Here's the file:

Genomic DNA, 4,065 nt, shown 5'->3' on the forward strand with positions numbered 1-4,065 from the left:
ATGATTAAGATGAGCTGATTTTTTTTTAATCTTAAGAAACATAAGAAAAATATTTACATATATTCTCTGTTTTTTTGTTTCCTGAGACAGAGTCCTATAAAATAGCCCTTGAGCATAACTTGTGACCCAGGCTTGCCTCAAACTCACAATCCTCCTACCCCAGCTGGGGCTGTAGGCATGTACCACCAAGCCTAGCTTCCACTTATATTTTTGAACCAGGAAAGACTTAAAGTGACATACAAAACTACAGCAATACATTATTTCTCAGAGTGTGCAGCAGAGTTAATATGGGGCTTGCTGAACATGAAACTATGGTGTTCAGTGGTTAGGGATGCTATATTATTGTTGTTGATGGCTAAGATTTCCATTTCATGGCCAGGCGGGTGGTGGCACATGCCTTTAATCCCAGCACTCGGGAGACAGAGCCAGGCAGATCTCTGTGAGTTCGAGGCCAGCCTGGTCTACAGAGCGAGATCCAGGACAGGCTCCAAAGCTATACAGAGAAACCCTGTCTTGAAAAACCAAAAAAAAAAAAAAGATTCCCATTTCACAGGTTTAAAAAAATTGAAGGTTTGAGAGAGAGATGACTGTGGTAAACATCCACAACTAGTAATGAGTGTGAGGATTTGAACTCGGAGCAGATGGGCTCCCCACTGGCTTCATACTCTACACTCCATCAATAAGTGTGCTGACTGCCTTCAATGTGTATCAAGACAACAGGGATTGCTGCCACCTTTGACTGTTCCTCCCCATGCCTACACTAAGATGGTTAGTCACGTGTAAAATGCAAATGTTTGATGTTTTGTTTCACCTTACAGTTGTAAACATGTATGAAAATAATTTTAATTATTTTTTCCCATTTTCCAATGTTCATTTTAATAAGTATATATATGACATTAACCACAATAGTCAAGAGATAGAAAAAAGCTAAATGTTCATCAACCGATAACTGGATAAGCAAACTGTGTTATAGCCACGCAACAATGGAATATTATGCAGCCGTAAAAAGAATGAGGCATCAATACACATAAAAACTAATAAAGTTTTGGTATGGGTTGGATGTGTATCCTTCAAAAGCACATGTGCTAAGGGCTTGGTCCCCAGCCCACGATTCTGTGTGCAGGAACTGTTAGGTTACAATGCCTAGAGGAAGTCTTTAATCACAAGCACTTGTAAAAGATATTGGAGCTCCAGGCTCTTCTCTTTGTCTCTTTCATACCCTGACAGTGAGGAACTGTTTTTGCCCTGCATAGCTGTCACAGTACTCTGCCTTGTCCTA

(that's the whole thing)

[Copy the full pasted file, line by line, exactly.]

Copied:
Genomic DNA, 4,065 nt, shown 5'->3' on the forward strand with positions numbered 1-4,065 from the left:
ATGATTAAGATGAGCTGATTTTTTTTTAATCTTAAGAAACATAAGAAAAATATTTACATATATTCTCTGTTTTTTTGTTTCCTGAGACAGAGTCCTATAAAATAGCCCTTGAGCATAACTTGTGACCCAGGCTTGCCTCAAACTCACAATCCTCCTACCCCAGCTGGGGCTGTAGGCATGTACCACCAAGCCTAGCTTCCACTTATATTTTTGAACCAGGAAAGACTTAAAGTGACATACAAAACTACAGCAATACATTATTTCTCAGAGTGTGCAGCAGAGTTAATATGGGGCTTGCTGAACATGAAACTATGGTGTTCAGTGGTTAGGGATGCTATATTATTGTTGTTGATGGCTAAGATTTCCATTTCATGGCCAGGCGGGTGGTGGCACATGCCTTTAATCCCAGCACTCGGGAGACAGAGCCAGGCAGATCTCTGTGAGTTCGAGGCCAGCCTGGTCTACAGAGCGAGATCCAGGACAGGCTCCAAAGCTATACAGAGAAACCCTGTCTTGAAAAACCAAAAAAAAAAAAAAGATTCCCATTTCACAGGTTTAAAAAAATTGAAGGTTTGAGAGAGAGATGACTGTGGTAAACATCCACAACTAGTAATGAGTGTGAGGATTTGAACTCGGAGCAGATGGGCTCCCCACTGGCTTCATACTCTACACTCCATCAATAAGTGTGCTGACTGCCTTCAATGTGTATCAAGACAACAGGGATTGCTGCCACCTTTGACTGTTCCTCCCCATGCCTACACTAAGATGGTTAGTCACGTGTAAAATGCAAATGTTTGATGTTTTGTTTCACCTTACAGTTGTAAACATGTATGAAAATAATTTTAATTATTTTTTCCCATTTTCCAATGTTCATTTTAATAAGTATATATATGACATTAACCACAATAGTCAAGAGATAGAAAAAAGCTAAATGTTCATCAACCGATAACTGGATAAGCAAACTGTGTTATAGCCACGCAACAATGGAATATTATGCAGCCGTAAAAAGAATGAGGCATCAATACACATAAAAACTAATAAAGTTTTGGTATGGGTTGGATGTGTATCCTTCAAAAGCACATGTGCTAAGGGCTTGGTCCCCAGCCCACGATTCTGTGTGCAGGAACTGTTAGGTTACAATGCCTAGAGGAAGTCTTTAATCACAAGCACTTGTAAAAGATATTGGAGCTCCAGGCTCTTCTCTTTGTCTCTTTCATACCCTGACAGTGAGGAACTGTTTTTGCCCTGCATAGCTGTCACAGTACTCTGCCTTGTCCTA